The discovery of autism spectrum condition (or ‘disorder’ as it is medically deemed) is commonly accredited to Austrian psychologists Hans Asperger and Leo Kanner, who both wrote seminal clinical papers about autism in the 1950s. In fact, the term was coined in the early twentieth century by Swiss psychiatrist Eugen Bleuler, who used it to describe traits of social withdrawal seen in schizophrenic patients, and the condition was first described a decade later by Russian child psychiatrist Grunya Sukhareva. Her interest sparked by a boy she diagnosed as possessing an ‘autistic proclivity into himself’, Sukhareva closely observed six similarly distinctive children at her Moscow clinic and, in a paper published in 1925, noted in their behaviour a set of traits that map closely onto the Diagnostic and Statistical Manual of Mental Disorders (DSM-5) definition of autism today. 

Sukhareva herself termed the condition ‘autistic (pathological avoidant) psychopathy’, and like other early researchers, focuses on white boys. As the current spate of late diagnoses in women, including my own in Dec 2020, has highlighted, for various reasons autism can go unnoticed in girls and women. But though, in Britain, with the public disclosures of autistic celebrities including Chris Packham and Melanie Sykes, a watershed moment has been reached in the history of this hidden disability, many questions remain. It seems relevant to ask: first, if and how autism is a physical condition; second, how and when is autism a disability; and finally, how might people differently-bodied for reasons including sex, skin colour, gender reassignment and (other) disabilities, experience being autistic in significantly different ways?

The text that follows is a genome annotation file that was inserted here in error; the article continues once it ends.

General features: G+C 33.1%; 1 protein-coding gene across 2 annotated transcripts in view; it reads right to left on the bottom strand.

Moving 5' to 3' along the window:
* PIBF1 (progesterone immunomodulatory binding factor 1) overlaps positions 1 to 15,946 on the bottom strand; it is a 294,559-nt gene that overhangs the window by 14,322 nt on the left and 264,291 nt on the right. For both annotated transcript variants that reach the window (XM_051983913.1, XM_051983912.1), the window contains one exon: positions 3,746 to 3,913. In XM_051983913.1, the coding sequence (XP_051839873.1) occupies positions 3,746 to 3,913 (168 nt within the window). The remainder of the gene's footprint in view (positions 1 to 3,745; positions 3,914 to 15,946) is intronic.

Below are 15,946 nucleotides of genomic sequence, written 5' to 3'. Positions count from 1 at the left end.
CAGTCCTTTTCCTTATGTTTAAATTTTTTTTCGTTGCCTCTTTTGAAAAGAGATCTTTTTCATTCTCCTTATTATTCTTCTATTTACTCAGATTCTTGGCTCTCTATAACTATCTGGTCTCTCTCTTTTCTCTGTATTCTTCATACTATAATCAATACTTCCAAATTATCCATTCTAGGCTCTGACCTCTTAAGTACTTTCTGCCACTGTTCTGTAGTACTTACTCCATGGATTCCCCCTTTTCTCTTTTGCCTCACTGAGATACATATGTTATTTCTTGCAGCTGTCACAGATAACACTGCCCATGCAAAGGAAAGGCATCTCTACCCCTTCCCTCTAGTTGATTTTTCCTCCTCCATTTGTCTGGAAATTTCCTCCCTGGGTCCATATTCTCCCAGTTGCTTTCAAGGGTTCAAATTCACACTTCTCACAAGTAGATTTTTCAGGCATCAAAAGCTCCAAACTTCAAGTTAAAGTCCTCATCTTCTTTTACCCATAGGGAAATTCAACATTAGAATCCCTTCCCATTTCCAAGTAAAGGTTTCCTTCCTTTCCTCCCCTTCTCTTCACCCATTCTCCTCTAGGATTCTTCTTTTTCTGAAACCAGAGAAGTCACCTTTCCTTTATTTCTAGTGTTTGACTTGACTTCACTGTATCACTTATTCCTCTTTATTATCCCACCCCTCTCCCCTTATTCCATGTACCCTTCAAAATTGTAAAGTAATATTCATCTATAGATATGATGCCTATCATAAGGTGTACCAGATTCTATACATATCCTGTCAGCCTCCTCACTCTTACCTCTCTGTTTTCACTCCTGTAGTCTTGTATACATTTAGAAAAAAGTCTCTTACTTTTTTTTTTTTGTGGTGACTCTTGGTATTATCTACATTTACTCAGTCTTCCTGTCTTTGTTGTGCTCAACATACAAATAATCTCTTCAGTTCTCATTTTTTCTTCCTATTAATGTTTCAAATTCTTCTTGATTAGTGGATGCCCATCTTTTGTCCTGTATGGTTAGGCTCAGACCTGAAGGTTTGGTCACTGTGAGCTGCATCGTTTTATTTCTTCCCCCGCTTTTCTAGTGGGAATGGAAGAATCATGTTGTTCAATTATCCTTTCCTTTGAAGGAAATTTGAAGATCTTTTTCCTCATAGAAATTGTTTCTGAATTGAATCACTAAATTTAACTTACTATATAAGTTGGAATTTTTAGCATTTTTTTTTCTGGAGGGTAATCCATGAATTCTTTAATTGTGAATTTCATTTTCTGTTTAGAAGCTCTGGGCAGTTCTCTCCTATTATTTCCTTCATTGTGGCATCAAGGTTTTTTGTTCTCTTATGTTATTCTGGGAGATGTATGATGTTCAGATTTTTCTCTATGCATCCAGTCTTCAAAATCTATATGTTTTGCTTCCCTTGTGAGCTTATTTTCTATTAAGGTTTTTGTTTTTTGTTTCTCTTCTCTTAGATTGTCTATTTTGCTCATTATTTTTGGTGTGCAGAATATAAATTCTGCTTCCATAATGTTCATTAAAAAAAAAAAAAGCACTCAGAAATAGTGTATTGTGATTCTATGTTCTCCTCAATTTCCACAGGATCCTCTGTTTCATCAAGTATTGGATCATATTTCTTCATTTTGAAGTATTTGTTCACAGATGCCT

The answers to these questions are complex, and while I cannot claim to speak definitively on any of them, or indeed for any autistic person apart from myself, they are important questions for everyone to consider. For if autism, as John Duffy and Rebecca Dorner have suggested (2011), is essentially a ‘narrative condition’, it is inextricable from the story of the human species. Over the past year, in coming to terms with my own diagnosis, I have read books by autistic authors including Joanne Limburg, Camilla Pang and Anand Prahlad, and articles on autist-run websites like NeuroClastic and Autism Collaboration. Along the way I have discovered autism, or autistic-like traits, hidden in plain view in history – in the life and work of Emily Dickinson, Arthur Rimbaud, Virginia Woolf and Nina Simone; in Indian meditation practices and the European witch trials; in the behavior of characters in myth and legend and scripture. As an autistic person, I have found wise and empowering insights in modern commentary on the Biblical and Qur’anic stories of Yosef/Joseph/Yusuf, reflections that I will weave into this discussion of autism and the body politic, using the various spellings of Yusuf’s name to reflect the rich cultural legacy of this hurt, gifted dreamer and his multicoloured coat. 

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